The Wall Street Journal provided a breath of fresh air yesterday for those of us optimistic about the future of food technology. A columnist noted a recent, scientifically inadequate study hostile to crop biotechnology that was released to wide media coverage, and used it to make an important point: New, promising technology is often stalled by the media’s adoption of the “precautionary principle” in deciding what is newsworthy. (We’ve covered how media newsworthiness decisions lead to a misinformed public before.)
The author compares coverage of the widely rejected— including by the European Food Safety Authority —study linking biotech crops to health harms in rats with coverage of biotechnology’s benefits to the environment. Didn’t hear about the latter? According to one study, the carbon dioxide emission savings from using biotech crops are equivalent to taking over 8 million cars off the road. Yet media coverage of biotechnology seems to be defined by the principle, “Always look on the dark side of life” (or, “if it bleeds, it leads”).
We’ve been saying this about many issues for some time. Consider diet soda, which offers people the taste of soda without the calories. While most people would think making the switch is a net positive, media coverage often includes precautionary principle allusions to possible, unproven health harms. After a National Cancer Institute study found “no evidence” that the sweeteners in diet soda posed a measurable risk, the Center for Science in the Public Interest resorted to promoting a rat study to keep the “precautionary” argument alive.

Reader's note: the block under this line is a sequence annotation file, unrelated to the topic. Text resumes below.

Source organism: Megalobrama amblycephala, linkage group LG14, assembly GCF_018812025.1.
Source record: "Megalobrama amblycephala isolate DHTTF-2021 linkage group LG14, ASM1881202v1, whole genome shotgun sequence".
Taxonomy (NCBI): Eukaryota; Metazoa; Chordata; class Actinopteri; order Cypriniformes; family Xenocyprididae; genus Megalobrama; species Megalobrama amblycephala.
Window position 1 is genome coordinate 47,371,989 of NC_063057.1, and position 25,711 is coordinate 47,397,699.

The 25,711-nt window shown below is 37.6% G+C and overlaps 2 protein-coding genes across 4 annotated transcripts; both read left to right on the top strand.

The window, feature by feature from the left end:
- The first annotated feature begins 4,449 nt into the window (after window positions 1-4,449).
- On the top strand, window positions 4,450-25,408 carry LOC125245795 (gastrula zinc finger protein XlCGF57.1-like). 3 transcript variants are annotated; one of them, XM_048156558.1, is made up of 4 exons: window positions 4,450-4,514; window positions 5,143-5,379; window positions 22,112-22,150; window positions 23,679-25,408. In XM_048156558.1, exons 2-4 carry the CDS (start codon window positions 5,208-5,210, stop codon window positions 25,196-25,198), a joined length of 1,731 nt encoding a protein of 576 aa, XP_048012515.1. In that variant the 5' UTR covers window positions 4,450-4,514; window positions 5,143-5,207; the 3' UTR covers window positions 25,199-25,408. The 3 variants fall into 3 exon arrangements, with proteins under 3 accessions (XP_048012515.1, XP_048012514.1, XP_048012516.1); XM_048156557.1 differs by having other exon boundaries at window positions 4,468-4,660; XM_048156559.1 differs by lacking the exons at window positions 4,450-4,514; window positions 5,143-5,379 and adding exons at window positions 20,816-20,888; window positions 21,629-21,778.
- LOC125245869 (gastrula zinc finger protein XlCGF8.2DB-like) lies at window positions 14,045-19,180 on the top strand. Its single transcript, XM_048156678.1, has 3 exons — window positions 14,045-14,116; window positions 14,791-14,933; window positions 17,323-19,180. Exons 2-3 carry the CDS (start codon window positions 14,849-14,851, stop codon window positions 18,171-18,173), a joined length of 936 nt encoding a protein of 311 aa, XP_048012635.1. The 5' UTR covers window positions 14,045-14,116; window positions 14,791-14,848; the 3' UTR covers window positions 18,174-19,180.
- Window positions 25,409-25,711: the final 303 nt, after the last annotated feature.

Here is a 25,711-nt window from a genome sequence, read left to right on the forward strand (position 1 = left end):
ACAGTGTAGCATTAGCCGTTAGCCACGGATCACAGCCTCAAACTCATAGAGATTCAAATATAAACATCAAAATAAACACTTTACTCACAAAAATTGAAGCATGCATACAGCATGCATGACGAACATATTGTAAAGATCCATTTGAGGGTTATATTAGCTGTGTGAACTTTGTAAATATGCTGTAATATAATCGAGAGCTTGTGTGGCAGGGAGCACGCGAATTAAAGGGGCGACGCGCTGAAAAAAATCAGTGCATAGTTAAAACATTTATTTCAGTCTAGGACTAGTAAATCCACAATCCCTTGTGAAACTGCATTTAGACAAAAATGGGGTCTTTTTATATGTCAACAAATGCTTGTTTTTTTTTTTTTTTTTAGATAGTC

Even “good” foods, like fruits and vegetables, periodically face this sort of coverage. The Environmental Working Group (EWG) releases an annual report purporting to call out a “dirty dozen” of produce for supposedly having too much pesticide residue. After EWG had gobbled up the predictable media coverage, University of California-Davis scientists put the “dirty dozen” to the test and found “exposures to the most commonly detected pesticides on the twelve commodities pose negligible risks to consumers.” For good measure, their findings indicated that eating organic instead of conventional produce, as EWG recommended, would not create “any measurable consumer health benefit.”